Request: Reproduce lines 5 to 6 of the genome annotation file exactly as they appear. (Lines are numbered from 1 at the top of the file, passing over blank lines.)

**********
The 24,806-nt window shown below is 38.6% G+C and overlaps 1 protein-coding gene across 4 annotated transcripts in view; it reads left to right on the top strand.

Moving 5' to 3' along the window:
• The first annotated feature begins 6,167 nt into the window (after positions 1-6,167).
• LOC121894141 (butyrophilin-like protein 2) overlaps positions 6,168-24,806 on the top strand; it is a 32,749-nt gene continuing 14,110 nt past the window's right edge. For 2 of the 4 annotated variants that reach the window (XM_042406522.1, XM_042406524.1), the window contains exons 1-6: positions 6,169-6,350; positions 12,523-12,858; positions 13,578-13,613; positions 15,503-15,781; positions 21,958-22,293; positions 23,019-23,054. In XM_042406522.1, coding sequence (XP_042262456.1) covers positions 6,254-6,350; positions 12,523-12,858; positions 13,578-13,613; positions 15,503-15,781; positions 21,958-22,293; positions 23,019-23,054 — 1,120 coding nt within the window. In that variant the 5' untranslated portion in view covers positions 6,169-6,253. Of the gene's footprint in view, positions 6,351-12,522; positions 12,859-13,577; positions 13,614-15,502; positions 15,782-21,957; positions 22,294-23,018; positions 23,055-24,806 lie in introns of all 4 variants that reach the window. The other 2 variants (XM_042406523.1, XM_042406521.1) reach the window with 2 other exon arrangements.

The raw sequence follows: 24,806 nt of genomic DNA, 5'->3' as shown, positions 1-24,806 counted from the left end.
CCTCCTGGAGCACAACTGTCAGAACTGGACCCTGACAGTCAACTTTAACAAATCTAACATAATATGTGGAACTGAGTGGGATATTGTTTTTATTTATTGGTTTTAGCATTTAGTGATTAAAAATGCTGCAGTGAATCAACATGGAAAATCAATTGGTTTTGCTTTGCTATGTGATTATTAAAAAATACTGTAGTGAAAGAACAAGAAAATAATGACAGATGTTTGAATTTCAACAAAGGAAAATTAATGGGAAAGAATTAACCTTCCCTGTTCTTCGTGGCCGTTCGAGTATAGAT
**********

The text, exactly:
The raw sequence follows: 24,806 nt of genomic DNA, 5'->3' as shown, positions 1-24,806 counted from the left end.
CCTCCTGGAGCACAACTGTCAGAACTGGACCCTGACAGTCAACTTTAACAAATCTAACATAATATGTGGAACTGAGTGGGATATTGTTTTTATTTATTGGTTTTAGCATTTAGTGATTAAAAATGCTGCAGTGAATCAACATGGAAAATCAATTGGTTTTGCTTTGCTATGTGATTATTAAAAAATACTGTAGTGAAAGAACAAGAAAATAATGACAGATGTTTGAATTTCAACAAAGGAAAATTAATGGGAAAGAATTAACCTTCCCTGTTCTTCGTGGCCGTTCGAGTATAGAT